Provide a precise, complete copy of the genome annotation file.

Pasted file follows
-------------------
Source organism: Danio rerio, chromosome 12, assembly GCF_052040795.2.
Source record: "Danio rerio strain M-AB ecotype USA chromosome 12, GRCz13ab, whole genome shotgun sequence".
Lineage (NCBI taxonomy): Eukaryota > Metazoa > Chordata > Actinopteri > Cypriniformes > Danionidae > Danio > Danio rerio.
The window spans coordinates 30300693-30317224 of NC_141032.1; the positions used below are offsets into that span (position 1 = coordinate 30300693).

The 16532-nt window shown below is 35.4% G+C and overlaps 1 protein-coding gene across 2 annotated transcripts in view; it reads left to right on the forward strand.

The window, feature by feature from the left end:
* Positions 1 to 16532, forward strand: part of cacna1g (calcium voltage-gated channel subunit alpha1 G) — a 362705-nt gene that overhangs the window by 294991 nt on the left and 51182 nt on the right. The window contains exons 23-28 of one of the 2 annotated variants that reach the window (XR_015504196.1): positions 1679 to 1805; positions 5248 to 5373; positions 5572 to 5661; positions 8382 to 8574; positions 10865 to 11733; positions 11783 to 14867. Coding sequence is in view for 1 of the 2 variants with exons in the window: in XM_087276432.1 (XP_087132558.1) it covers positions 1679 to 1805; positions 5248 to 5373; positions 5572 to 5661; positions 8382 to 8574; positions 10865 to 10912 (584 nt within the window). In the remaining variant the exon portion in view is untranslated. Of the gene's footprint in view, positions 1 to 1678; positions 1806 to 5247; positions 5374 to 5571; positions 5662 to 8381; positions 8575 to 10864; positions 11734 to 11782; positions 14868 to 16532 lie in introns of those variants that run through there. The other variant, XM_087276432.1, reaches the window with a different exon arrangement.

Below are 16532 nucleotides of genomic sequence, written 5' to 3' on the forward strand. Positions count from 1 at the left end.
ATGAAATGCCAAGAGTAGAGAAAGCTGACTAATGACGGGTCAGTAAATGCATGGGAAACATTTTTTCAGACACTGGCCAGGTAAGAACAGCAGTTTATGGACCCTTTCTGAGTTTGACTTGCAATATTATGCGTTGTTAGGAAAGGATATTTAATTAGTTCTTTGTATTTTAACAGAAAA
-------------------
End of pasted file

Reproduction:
Source organism: Danio rerio, chromosome 12, assembly GCF_052040795.2.
Source record: "Danio rerio strain M-AB ecotype USA chromosome 12, GRCz13ab, whole genome shotgun sequence".
Lineage (NCBI taxonomy): Eukaryota > Metazoa > Chordata > Actinopteri > Cypriniformes > Danionidae > Danio > Danio rerio.
The window spans coordinates 30300693-30317224 of NC_141032.1; the positions used below are offsets into that span (position 1 = coordinate 30300693).

The 16532-nt window shown below is 35.4% G+C and overlaps 1 protein-coding gene across 2 annotated transcripts in view; it reads left to right on the forward strand.

The window, feature by feature from the left end:
* Positions 1 to 16532, forward strand: part of cacna1g (calcium voltage-gated channel subunit alpha1 G) — a 362705-nt gene that overhangs the window by 294991 nt on the left and 51182 nt on the right. The window contains exons 23-28 of one of the 2 annotated variants that reach the window (XR_015504196.1): positions 1679 to 1805; positions 5248 to 5373; positions 5572 to 5661; positions 8382 to 8574; positions 10865 to 11733; positions 11783 to 14867. Coding sequence is in view for 1 of the 2 variants with exons in the window: in XM_087276432.1 (XP_087132558.1) it covers positions 1679 to 1805; positions 5248 to 5373; positions 5572 to 5661; positions 8382 to 8574; positions 10865 to 10912 (584 nt within the window). In the remaining variant the exon portion in view is untranslated. Of the gene's footprint in view, positions 1 to 1678; positions 1806 to 5247; positions 5374 to 5571; positions 5662 to 8381; positions 8575 to 10864; positions 11734 to 11782; positions 14868 to 16532 lie in introns of those variants that run through there. The other variant, XM_087276432.1, reaches the window with a different exon arrangement.

Below are 16532 nucleotides of genomic sequence, written 5' to 3' on the forward strand. Positions count from 1 at the left end.
ATGAAATGCCAAGAGTAGAGAAAGCTGACTAATGACGGGTCAGTAAATGCATGGGAAACATTTTTTCAGACACTGGCCAGGTAAGAACAGCAGTTTATGGACCCTTTCTGAGTTTGACTTGCAATATTATGCGTTGTTAGGAAAGGATATTTAATTAGTTCTTTGTATTTTAACAGAAAA